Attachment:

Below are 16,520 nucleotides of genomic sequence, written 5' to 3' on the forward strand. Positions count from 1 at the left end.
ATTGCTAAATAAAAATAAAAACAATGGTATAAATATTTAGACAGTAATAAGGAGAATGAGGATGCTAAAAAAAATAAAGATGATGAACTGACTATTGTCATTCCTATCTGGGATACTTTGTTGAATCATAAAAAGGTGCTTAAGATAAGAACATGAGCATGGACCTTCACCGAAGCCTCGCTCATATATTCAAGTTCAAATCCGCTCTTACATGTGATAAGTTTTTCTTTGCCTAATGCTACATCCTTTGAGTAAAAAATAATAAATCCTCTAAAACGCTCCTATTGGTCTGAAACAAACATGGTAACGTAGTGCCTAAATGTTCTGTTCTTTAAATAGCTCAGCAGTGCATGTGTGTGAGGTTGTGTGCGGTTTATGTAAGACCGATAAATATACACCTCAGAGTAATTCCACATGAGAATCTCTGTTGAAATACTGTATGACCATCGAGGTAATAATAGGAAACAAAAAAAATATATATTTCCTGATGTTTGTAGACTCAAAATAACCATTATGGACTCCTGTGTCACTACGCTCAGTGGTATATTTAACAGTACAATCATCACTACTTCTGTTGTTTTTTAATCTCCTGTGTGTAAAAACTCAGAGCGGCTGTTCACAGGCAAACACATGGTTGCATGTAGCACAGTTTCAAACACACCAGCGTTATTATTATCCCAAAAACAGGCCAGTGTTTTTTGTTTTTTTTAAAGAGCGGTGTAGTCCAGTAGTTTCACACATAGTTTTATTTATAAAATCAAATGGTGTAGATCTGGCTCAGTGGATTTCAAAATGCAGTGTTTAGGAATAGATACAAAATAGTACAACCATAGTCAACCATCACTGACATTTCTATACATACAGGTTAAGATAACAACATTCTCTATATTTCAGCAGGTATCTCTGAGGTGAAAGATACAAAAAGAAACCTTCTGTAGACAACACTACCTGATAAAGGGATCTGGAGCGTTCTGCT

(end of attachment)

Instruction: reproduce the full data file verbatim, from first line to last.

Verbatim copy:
Below are 16,520 nucleotides of genomic sequence, written 5' to 3' on the forward strand. Positions count from 1 at the left end.
ATTGCTAAATAAAAATAAAAACAATGGTATAAATATTTAGACAGTAATAAGGAGAATGAGGATGCTAAAAAAAATAAAGATGATGAACTGACTATTGTCATTCCTATCTGGGATACTTTGTTGAATCATAAAAAGGTGCTTAAGATAAGAACATGAGCATGGACCTTCACCGAAGCCTCGCTCATATATTCAAGTTCAAATCCGCTCTTACATGTGATAAGTTTTTCTTTGCCTAATGCTACATCCTTTGAGTAAAAAATAATAAATCCTCTAAAACGCTCCTATTGGTCTGAAACAAACATGGTAACGTAGTGCCTAAATGTTCTGTTCTTTAAATAGCTCAGCAGTGCATGTGTGTGAGGTTGTGTGCGGTTTATGTAAGACCGATAAATATACACCTCAGAGTAATTCCACATGAGAATCTCTGTTGAAATACTGTATGACCATCGAGGTAATAATAGGAAACAAAAAAAATATATATTTCCTGATGTTTGTAGACTCAAAATAACCATTATGGACTCCTGTGTCACTACGCTCAGTGGTATATTTAACAGTACAATCATCACTACTTCTGTTGTTTTTTAATCTCCTGTGTGTAAAAACTCAGAGCGGCTGTTCACAGGCAAACACATGGTTGCATGTAGCACAGTTTCAAACACACCAGCGTTATTATTATCCCAAAAACAGGCCAGTGTTTTTTGTTTTTTTTAAAGAGCGGTGTAGTCCAGTAGTTTCACACATAGTTTTATTTATAAAATCAAATGGTGTAGATCTGGCTCAGTGGATTTCAAAATGCAGTGTTTAGGAATAGATACAAAATAGTACAACCATAGTCAACCATCACTGACATTTCTATACATACAGGTTAAGATAACAACATTCTCTATATTTCAGCAGGTATCTCTGAGGTGAAAGATACAAAAAGAAACCTTCTGTAGACAACACTACCTGATAAAGGGATCTGGAGCGTTCTGCT